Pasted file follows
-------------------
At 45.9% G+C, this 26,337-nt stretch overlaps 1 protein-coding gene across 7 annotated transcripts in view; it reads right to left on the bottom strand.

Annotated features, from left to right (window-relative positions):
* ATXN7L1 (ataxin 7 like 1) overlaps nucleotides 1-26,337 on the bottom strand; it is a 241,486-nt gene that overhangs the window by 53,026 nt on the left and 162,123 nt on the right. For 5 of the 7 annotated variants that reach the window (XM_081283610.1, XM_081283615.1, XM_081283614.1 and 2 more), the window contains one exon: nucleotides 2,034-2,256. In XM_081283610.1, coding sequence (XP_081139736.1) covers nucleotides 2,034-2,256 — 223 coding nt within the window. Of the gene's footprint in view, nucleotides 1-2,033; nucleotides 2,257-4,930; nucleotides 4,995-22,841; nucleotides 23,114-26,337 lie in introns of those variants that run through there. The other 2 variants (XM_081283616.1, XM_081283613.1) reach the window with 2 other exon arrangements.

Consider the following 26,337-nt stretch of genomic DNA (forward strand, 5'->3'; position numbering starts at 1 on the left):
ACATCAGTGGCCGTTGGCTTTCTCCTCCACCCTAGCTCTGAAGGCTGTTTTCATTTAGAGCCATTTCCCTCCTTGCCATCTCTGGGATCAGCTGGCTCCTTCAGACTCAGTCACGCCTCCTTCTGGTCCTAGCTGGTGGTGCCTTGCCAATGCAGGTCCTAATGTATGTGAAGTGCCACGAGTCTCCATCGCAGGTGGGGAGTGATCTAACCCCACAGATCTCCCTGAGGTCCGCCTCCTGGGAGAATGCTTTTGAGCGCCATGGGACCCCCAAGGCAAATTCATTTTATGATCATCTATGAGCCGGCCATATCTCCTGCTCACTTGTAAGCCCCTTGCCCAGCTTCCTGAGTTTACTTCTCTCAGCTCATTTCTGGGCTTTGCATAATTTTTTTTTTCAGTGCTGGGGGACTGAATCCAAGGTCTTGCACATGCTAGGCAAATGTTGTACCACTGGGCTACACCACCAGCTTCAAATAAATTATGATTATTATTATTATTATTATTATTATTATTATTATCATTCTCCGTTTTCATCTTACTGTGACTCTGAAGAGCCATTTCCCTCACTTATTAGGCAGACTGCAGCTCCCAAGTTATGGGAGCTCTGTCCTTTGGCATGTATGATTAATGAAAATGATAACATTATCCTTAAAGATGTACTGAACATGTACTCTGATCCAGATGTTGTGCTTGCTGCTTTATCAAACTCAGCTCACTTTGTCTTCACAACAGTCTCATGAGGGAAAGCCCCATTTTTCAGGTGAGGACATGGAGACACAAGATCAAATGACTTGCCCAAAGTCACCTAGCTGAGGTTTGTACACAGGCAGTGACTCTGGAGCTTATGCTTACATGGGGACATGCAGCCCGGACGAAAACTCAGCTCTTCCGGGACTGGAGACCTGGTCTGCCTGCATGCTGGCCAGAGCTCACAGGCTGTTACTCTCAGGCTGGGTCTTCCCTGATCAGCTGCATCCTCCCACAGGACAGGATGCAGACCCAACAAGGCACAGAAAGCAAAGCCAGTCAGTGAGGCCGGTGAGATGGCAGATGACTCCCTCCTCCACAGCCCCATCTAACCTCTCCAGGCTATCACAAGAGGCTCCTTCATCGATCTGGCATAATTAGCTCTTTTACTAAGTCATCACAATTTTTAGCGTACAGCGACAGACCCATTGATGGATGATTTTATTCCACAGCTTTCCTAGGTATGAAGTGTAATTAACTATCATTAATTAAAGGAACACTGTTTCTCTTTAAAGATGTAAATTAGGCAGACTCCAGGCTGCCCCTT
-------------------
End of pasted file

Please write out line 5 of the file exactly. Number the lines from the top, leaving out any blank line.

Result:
ACATCAGTGGCCGTTGGCTTTCTCCTCCACCCTAGCTCTGAAGGCTGTTTTCATTTAGAGCCATTTCCCTCCTTGCCATCTCTGGGATCAGCTGGCTCCTTCAGACTCAGTCACGCCTCCTTCTGGTCCTAGCTGGTGGTGCCTTGCCAATGCAGGTCCTAATGTATGTGAAGTGCCACGAGTCTCCATCGCAGGTGGGGAGTGATCTAACCCCACAGATCTCCCTGAGGTCCGCCTCCTGGGAGAATGCTTTTGAGCGCCATGGGACCCCCAAGGCAAATTCATTTTATGATCATCTATGAGCCGGCCATATCTCCTGCTCACTTGTAAGCCCCTTGCCCAGCTTCCTGAGTTTACTTCTCTCAGCTCATTTCTGGGCTTTGCATAATTTTTTTTTTCAGTGCTGGGGGACTGAATCCAAGGTCTTGCACATGCTAGGCAAATGTTGTACCACTGGGCTACACCACCAGCTTCAAATAAATTATGATTATTATTATTATTATTATTATTATTATTATTATCATTCTCCGTTTTCATCTTACTGTGACTCTGAAGAGCCATTTCCCTCACTTATTAGGCAGACTGCAGCTCCCAAGTTATGGGAGCTCTGTCCTTTGGCATGTATGATTAATGAAAATGATAACATTATCCTTAAAGATGTACTGAACATGTACTCTGATCCAGATGTTGTGCTTGCTGCTTTATCAAACTCAGCTCACTTTGTCTTCACAACAGTCTCATGAGGGAAAGCCCCATTTTTCAGGTGAGGACATGGAGACACAAGATCAAATGACTTGCCCAAAGTCACCTAGCTGAGGTTTGTACACAGGCAGTGACTCTGGAGCTTATGCTTACATGGGGACATGCAGCCCGGACGAAAACTCAGCTCTTCCGGGACTGGAGACCTGGTCTGCCTGCATGCTGGCCAGAGCTCACAGGCTGTTACTCTCAGGCTGGGTCTTCCCTGATCAGCTGCATCCTCCCACAGGACAGGATGCAGACCCAACAAGGCACAGAAAGCAAAGCCAGTCAGTGAGGCCGGTGAGATGGCAGATGACTCCCTCCTCCACAGCCCCATCTAACCTCTCCAGGCTATCACAAGAGGCTCCTTCATCGATCTGGCATAATTAGCTCTTTTACTAAGTCATCACAATTTTTAGCGTACAGCGACAGACCCATTGATGGATGATTTTATTCCACAGCTTTCCTAGGTATGAAGTGTAATTAACTATCATTAATTAAAGGAACACTGTTTCTCTTTAAAGATGTAAATTAGGCAGACTCCAGGCTGCCCCTT